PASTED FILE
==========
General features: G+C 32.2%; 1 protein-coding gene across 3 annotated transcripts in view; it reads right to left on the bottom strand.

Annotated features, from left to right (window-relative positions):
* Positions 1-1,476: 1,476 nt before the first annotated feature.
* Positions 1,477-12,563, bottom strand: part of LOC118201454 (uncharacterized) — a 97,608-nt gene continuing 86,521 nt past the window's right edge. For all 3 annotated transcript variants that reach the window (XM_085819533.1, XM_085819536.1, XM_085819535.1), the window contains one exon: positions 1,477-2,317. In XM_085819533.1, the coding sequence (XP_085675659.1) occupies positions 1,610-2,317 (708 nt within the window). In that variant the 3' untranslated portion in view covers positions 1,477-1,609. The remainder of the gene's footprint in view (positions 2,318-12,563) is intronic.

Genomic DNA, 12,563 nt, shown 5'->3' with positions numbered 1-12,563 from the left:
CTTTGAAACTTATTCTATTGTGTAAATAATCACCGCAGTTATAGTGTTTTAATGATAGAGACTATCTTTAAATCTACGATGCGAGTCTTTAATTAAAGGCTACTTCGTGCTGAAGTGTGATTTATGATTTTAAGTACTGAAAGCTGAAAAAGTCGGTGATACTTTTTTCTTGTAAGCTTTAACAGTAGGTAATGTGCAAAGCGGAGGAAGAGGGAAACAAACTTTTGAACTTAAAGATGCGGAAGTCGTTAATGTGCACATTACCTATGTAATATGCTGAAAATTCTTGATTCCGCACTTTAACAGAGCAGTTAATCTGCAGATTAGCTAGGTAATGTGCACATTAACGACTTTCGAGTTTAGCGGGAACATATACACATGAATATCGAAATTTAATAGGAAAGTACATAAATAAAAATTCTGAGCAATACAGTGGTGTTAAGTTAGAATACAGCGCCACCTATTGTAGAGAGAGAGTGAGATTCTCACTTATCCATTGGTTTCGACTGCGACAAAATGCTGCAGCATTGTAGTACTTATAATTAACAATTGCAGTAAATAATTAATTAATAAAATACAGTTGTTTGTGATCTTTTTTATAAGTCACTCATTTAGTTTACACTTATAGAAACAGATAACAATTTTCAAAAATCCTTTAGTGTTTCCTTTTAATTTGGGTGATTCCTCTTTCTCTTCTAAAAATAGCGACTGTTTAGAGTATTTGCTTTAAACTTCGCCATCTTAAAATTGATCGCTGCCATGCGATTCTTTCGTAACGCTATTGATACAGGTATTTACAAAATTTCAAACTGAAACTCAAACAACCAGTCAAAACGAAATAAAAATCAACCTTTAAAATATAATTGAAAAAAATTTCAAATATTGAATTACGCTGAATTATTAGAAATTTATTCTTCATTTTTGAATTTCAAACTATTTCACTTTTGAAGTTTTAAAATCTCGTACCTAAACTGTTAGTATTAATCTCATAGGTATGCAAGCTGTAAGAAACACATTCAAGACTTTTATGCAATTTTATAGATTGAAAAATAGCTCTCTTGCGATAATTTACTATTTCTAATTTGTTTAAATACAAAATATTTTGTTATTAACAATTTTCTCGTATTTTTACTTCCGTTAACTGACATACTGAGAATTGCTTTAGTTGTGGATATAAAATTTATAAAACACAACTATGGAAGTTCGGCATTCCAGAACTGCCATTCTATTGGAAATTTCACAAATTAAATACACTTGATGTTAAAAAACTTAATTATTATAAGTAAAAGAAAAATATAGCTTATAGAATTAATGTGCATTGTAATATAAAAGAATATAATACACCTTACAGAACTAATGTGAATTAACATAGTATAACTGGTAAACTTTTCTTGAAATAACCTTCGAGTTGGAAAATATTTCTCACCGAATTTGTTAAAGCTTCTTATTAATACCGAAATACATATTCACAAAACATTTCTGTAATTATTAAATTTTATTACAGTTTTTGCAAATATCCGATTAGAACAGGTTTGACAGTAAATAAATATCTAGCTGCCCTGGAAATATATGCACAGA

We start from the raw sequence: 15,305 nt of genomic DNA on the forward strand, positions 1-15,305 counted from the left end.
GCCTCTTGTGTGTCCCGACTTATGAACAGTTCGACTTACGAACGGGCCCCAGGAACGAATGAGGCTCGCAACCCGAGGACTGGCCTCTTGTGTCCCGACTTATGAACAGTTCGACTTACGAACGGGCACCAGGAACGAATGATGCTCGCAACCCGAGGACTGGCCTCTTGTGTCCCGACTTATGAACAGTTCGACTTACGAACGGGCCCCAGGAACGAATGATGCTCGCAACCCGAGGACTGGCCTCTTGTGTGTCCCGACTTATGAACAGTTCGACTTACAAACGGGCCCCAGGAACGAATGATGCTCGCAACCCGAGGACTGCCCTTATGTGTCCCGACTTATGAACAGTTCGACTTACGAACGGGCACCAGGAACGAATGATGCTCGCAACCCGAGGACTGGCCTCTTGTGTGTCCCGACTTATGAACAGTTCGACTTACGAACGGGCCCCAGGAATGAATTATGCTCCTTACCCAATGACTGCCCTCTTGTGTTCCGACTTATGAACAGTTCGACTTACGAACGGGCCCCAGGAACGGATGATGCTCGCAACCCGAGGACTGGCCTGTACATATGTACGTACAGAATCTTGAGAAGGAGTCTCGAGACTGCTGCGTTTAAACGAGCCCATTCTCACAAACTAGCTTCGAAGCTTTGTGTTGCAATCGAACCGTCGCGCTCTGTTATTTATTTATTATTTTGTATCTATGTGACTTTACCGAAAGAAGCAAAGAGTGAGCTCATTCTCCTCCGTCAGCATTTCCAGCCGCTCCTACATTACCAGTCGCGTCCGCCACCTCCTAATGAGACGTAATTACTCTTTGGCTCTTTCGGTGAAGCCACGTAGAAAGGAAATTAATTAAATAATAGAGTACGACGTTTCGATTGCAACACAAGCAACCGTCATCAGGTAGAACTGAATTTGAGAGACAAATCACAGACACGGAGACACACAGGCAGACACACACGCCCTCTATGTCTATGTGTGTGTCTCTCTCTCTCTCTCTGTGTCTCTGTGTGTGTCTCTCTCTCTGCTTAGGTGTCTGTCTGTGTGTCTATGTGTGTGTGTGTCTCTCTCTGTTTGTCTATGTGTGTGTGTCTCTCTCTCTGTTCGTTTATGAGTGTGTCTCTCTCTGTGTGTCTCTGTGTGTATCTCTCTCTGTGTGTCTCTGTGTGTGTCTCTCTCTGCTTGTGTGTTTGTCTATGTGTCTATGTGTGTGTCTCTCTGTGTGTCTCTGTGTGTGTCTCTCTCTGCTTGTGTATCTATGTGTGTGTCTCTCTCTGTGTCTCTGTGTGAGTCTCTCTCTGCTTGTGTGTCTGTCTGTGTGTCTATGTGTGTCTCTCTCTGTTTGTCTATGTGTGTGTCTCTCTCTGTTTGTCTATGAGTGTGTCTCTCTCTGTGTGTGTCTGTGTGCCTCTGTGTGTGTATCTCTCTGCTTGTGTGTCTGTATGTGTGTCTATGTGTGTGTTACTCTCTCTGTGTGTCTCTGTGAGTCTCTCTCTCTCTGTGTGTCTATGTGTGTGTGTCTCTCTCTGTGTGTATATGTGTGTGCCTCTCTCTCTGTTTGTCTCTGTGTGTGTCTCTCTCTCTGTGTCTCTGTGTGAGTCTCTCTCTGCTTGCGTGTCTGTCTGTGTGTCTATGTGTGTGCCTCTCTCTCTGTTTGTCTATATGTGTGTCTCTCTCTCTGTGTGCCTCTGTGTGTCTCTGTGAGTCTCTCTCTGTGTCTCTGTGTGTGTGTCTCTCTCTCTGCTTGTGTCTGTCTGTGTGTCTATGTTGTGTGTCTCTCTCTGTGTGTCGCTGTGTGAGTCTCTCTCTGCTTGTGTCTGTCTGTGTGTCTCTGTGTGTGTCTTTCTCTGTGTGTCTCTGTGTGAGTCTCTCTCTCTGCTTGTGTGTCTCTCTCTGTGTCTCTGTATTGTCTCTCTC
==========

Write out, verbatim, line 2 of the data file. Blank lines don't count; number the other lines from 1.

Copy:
Annotated features, from left to right (window-relative positions):